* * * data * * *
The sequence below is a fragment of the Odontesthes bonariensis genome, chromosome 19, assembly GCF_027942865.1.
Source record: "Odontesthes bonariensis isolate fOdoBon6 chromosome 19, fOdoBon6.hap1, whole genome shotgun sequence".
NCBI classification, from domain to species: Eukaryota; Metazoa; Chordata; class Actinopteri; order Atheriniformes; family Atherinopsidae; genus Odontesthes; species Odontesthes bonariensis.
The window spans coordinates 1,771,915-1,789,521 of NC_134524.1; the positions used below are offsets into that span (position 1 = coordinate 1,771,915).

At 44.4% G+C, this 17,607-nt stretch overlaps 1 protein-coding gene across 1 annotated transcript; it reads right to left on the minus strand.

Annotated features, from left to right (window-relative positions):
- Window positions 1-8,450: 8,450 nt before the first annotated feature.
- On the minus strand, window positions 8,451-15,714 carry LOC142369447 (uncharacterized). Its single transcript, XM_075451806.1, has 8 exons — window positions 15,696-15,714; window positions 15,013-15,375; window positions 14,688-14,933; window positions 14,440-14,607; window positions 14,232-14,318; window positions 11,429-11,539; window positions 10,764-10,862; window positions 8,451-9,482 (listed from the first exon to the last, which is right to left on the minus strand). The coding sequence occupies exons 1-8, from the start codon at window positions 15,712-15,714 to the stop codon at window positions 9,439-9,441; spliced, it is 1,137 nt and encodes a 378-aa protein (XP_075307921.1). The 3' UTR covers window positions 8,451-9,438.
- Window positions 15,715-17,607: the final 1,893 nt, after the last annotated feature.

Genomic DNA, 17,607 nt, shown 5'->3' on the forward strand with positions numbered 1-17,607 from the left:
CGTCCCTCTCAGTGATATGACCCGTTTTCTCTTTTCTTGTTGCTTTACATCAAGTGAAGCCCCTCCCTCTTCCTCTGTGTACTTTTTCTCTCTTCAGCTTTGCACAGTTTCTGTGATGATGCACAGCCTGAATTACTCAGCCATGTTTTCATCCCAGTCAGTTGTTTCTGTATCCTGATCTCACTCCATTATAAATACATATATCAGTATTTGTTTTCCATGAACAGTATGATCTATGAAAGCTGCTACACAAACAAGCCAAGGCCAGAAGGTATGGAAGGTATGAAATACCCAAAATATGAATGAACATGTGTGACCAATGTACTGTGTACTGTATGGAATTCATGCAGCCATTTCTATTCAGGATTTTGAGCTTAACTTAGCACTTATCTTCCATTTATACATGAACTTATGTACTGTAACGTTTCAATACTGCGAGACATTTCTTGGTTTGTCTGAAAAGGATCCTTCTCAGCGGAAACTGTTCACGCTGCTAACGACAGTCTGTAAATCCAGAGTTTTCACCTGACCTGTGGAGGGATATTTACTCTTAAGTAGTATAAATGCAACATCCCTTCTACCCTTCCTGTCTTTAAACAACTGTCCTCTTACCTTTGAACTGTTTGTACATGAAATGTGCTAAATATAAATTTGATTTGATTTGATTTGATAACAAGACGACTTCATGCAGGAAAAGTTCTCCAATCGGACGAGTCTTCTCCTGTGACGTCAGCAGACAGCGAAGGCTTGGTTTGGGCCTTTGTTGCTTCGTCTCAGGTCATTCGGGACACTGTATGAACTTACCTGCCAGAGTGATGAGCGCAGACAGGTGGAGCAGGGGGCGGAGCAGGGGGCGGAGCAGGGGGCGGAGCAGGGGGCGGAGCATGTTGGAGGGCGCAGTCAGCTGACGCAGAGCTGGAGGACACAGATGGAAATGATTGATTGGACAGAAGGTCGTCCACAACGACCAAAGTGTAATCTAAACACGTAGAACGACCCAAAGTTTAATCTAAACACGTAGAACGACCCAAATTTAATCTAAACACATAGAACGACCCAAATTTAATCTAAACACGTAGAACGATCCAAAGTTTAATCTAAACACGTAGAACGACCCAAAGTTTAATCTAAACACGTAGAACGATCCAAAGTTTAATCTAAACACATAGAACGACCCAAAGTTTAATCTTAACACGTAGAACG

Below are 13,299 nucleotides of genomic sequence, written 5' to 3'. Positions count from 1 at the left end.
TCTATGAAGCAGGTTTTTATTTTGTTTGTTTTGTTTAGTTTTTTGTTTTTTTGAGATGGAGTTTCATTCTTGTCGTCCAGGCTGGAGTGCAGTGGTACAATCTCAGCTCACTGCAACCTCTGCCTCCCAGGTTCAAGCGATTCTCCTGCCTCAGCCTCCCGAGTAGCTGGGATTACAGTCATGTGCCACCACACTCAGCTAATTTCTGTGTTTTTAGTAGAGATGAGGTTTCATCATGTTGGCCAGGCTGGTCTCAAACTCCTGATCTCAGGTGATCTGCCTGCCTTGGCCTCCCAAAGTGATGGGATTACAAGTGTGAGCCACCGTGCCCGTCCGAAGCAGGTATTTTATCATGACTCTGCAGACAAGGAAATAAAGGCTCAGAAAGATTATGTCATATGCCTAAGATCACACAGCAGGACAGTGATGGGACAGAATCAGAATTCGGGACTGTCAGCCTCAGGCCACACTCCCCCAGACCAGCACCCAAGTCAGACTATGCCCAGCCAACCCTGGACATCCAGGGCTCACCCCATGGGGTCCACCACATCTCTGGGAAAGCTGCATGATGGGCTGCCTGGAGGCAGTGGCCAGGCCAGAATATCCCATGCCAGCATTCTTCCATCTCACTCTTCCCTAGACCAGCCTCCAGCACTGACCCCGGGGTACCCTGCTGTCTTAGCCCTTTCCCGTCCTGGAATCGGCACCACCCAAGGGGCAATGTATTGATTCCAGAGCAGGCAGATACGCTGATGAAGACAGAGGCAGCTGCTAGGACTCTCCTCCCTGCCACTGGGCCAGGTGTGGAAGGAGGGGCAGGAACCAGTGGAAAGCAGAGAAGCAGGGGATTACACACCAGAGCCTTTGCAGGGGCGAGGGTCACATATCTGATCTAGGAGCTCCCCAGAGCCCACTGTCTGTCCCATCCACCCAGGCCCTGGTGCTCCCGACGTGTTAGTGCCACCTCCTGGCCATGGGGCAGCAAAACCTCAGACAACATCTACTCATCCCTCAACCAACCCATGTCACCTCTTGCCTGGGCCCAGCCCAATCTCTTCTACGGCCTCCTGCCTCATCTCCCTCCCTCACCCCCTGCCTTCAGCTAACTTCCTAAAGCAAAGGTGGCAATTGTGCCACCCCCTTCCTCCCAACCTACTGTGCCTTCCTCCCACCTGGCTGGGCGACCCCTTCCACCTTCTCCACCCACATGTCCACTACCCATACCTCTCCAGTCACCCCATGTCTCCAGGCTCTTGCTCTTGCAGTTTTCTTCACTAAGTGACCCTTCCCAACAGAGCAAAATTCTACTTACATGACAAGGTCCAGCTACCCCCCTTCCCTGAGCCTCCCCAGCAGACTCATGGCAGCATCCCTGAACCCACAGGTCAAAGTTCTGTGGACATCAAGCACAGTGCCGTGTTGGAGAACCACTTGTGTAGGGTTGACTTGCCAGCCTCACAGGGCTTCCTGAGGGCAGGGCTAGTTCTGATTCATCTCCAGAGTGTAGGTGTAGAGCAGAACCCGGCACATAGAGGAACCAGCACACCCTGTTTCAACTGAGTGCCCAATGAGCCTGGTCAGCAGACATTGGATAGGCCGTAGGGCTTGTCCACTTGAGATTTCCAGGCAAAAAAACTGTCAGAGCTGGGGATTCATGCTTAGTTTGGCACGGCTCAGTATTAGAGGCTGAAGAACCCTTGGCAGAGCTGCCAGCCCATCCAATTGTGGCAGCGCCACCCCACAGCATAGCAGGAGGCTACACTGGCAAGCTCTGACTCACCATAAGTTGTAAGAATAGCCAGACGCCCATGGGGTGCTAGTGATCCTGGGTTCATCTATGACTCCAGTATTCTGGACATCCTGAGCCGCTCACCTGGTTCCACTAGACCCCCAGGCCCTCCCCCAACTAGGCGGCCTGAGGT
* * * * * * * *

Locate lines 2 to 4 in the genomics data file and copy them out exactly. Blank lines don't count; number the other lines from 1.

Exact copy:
Source record: "Odontesthes bonariensis isolate fOdoBon6 chromosome 19, fOdoBon6.hap1, whole genome shotgun sequence".
NCBI classification, from domain to species: Eukaryota; Metazoa; Chordata; class Actinopteri; order Atheriniformes; family Atherinopsidae; genus Odontesthes; species Odontesthes bonariensis.
The window spans coordinates 1,771,915-1,789,521 of NC_134524.1; the positions used below are offsets into that span (position 1 = coordinate 1,771,915).